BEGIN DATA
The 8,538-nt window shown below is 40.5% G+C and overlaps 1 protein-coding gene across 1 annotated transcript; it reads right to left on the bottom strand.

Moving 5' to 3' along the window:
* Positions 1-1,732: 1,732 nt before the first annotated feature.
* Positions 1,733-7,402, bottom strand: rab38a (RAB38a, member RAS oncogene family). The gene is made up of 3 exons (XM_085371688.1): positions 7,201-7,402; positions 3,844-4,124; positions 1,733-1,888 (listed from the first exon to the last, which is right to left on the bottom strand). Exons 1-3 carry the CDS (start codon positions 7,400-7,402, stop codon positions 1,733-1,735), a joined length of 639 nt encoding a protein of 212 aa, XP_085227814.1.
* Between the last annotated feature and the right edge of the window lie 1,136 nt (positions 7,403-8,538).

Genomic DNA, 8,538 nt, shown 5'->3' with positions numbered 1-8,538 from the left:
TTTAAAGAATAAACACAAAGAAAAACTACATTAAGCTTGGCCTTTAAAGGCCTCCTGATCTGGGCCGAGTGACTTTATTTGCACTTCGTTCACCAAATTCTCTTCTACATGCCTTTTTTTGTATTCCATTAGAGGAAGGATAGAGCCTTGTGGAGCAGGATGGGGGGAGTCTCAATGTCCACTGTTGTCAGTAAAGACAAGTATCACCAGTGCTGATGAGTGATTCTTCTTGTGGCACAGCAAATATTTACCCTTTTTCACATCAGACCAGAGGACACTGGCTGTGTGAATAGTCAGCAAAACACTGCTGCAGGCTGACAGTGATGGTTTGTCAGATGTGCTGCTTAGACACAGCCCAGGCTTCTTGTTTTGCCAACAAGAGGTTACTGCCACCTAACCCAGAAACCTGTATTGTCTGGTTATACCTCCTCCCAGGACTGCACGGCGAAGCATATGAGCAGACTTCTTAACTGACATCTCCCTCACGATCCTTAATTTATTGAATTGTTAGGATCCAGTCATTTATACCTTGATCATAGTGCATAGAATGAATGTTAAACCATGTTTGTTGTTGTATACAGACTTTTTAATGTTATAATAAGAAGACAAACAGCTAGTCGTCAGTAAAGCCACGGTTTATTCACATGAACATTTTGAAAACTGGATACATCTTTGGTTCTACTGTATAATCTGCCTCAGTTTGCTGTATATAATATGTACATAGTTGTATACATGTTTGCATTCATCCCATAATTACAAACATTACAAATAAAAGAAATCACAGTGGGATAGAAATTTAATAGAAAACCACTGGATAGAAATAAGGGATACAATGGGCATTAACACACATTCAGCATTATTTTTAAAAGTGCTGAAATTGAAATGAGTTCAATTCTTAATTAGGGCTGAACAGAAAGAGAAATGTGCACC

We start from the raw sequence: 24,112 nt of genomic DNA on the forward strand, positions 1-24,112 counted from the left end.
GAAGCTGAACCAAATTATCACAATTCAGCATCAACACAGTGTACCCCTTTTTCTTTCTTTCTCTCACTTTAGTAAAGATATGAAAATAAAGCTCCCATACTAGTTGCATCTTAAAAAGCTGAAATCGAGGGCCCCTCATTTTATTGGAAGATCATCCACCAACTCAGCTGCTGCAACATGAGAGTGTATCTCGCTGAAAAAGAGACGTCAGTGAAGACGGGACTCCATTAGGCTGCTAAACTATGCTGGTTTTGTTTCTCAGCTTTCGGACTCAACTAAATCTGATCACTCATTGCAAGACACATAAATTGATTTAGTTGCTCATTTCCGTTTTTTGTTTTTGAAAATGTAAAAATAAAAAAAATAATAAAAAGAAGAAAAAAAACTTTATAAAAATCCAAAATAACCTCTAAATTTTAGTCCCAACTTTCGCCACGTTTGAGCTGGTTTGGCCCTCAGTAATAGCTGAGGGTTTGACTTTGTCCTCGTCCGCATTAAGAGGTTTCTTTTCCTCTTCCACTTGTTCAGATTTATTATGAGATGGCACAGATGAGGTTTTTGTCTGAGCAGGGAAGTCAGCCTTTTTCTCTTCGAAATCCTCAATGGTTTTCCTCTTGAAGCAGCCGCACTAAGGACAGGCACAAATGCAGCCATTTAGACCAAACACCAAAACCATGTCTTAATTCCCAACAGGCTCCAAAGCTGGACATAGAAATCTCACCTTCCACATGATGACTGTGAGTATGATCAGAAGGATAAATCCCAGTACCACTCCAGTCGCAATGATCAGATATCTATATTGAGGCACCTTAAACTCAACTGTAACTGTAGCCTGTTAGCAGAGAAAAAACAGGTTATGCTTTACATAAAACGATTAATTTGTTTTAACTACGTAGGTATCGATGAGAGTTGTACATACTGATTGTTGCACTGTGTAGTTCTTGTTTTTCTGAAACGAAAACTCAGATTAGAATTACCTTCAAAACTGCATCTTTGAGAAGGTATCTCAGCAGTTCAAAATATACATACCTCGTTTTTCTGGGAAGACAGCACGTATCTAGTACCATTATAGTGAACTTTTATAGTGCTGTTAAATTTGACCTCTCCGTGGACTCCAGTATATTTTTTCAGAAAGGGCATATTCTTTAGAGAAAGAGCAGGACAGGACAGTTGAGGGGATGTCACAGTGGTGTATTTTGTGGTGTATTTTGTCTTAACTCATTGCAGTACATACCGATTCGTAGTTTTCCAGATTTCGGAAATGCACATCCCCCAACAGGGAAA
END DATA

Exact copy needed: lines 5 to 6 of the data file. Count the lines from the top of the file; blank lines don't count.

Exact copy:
* Between the last annotated feature and the right edge of the window lie 1,136 nt (positions 7,403-8,538).

Genomic DNA, 8,538 nt, shown 5'->3' with positions numbered 1-8,538 from the left: